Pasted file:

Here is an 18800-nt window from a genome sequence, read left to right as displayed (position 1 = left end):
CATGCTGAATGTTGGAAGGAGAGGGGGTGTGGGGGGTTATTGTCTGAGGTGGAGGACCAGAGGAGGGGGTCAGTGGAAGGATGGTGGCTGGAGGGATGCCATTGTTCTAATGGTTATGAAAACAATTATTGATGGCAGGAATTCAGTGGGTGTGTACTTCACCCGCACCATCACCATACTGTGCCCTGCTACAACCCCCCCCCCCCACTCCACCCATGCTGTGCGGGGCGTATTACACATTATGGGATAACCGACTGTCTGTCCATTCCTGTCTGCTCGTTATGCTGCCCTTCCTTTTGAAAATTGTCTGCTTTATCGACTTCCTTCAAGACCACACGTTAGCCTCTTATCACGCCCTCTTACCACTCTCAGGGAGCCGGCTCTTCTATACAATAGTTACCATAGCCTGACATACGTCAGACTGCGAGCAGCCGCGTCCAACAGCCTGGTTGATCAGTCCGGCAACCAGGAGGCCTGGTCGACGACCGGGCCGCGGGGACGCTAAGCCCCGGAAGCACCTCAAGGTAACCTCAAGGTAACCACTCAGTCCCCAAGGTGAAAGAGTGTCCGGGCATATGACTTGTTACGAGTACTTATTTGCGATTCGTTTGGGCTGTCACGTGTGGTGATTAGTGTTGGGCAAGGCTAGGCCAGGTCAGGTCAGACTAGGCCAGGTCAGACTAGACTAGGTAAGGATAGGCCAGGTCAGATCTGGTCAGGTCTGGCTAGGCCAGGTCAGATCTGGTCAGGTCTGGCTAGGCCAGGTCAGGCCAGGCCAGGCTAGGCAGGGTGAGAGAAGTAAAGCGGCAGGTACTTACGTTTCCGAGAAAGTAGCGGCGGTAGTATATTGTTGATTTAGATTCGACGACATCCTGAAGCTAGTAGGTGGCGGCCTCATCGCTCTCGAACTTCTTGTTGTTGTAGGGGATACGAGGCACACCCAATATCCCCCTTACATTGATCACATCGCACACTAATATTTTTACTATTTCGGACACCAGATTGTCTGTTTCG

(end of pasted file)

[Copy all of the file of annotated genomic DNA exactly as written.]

Here is an 18800-nt window from a genome sequence, read left to right as displayed (position 1 = left end):
CATGCTGAATGTTGGAAGGAGAGGGGGTGTGGGGGGTTATTGTCTGAGGTGGAGGACCAGAGGAGGGGGTCAGTGGAAGGATGGTGGCTGGAGGGATGCCATTGTTCTAATGGTTATGAAAACAATTATTGATGGCAGGAATTCAGTGGGTGTGTACTTCACCCGCACCATCACCATACTGTGCCCTGCTACAACCCCCCCCCCCCACTCCACCCATGCTGTGCGGGGCGTATTACACATTATGGGATAACCGACTGTCTGTCCATTCCTGTCTGCTCGTTATGCTGCCCTTCCTTTTGAAAATTGTCTGCTTTATCGACTTCCTTCAAGACCACACGTTAGCCTCTTATCACGCCCTCTTACCACTCTCAGGGAGCCGGCTCTTCTATACAATAGTTACCATAGCCTGACATACGTCAGACTGCGAGCAGCCGCGTCCAACAGCCTGGTTGATCAGTCCGGCAACCAGGAGGCCTGGTCGACGACCGGGCCGCGGGGACGCTAAGCCCCGGAAGCACCTCAAGGTAACCTCAAGGTAACCACTCAGTCCCCAAGGTGAAAGAGTGTCCGGGCATATGACTTGTTACGAGTACTTATTTGCGATTCGTTTGGGCTGTCACGTGTGGTGATTAGTGTTGGGCAAGGCTAGGCCAGGTCAGGTCAGACTAGGCCAGGTCAGACTAGACTAGGTAAGGATAGGCCAGGTCAGATCTGGTCAGGTCTGGCTAGGCCAGGTCAGATCTGGTCAGGTCTGGCTAGGCCAGGTCAGGCCAGGCCAGGCTAGGCAGGGTGAGAGAAGTAAAGCGGCAGGTACTTACGTTTCCGAGAAAGTAGCGGCGGTAGTATATTGTTGATTTAGATTCGACGACATCCTGAAGCTAGTAGGTGGCGGCCTCATCGCTCTCGAACTTCTTGTTGTTGTAGGGGATACGAGGCACACCCAATATCCCCCTTACATTGATCACATCGCACACTAATATTTTTACTATTTCGGACACCAGATTGTCTGTTTCG